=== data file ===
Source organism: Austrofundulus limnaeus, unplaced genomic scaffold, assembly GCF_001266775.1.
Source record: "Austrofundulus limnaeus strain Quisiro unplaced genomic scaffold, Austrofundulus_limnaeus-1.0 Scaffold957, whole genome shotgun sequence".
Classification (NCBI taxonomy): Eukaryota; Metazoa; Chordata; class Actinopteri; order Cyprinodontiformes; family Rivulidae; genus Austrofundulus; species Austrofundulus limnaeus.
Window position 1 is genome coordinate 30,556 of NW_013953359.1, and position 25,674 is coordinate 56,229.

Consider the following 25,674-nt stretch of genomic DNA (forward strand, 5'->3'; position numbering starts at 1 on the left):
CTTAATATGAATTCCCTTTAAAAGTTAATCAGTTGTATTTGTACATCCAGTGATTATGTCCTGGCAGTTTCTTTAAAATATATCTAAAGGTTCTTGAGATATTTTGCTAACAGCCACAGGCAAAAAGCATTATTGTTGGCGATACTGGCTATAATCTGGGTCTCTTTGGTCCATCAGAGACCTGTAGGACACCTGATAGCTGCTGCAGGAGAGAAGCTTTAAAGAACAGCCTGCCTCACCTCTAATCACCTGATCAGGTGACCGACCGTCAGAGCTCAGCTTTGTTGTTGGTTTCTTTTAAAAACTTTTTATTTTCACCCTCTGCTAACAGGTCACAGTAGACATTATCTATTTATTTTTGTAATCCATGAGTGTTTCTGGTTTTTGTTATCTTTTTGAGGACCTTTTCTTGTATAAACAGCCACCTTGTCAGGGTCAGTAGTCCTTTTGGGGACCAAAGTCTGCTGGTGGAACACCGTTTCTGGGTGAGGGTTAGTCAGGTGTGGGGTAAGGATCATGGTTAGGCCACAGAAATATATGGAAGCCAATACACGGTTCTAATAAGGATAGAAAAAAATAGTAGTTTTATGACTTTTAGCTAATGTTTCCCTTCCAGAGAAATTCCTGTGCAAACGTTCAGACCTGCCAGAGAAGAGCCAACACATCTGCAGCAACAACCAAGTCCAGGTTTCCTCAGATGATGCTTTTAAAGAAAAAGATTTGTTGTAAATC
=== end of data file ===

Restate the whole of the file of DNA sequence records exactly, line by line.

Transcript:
Source organism: Austrofundulus limnaeus, unplaced genomic scaffold, assembly GCF_001266775.1.
Source record: "Austrofundulus limnaeus strain Quisiro unplaced genomic scaffold, Austrofundulus_limnaeus-1.0 Scaffold957, whole genome shotgun sequence".
Classification (NCBI taxonomy): Eukaryota; Metazoa; Chordata; class Actinopteri; order Cyprinodontiformes; family Rivulidae; genus Austrofundulus; species Austrofundulus limnaeus.
Window position 1 is genome coordinate 30,556 of NW_013953359.1, and position 25,674 is coordinate 56,229.

Consider the following 25,674-nt stretch of genomic DNA (forward strand, 5'->3'; position numbering starts at 1 on the left):
CTTAATATGAATTCCCTTTAAAAGTTAATCAGTTGTATTTGTACATCCAGTGATTATGTCCTGGCAGTTTCTTTAAAATATATCTAAAGGTTCTTGAGATATTTTGCTAACAGCCACAGGCAAAAAGCATTATTGTTGGCGATACTGGCTATAATCTGGGTCTCTTTGGTCCATCAGAGACCTGTAGGACACCTGATAGCTGCTGCAGGAGAGAAGCTTTAAAGAACAGCCTGCCTCACCTCTAATCACCTGATCAGGTGACCGACCGTCAGAGCTCAGCTTTGTTGTTGGTTTCTTTTAAAAACTTTTTATTTTCACCCTCTGCTAACAGGTCACAGTAGACATTATCTATTTATTTTTGTAATCCATGAGTGTTTCTGGTTTTTGTTATCTTTTTGAGGACCTTTTCTTGTATAAACAGCCACCTTGTCAGGGTCAGTAGTCCTTTTGGGGACCAAAGTCTGCTGGTGGAACACCGTTTCTGGGTGAGGGTTAGTCAGGTGTGGGGTAAGGATCATGGTTAGGCCACAGAAATATATGGAAGCCAATACACGGTTCTAATAAGGATAGAAAAAAATAGTAGTTTTATGACTTTTAGCTAATGTTTCCCTTCCAGAGAAATTCCTGTGCAAACGTTCAGACCTGCCAGAGAAGAGCCAACACATCTGCAGCAACAACCAAGTCCAGGTTTCCTCAGATGATGCTTTTAAAGAAAAAGATTTGTTGTAAATC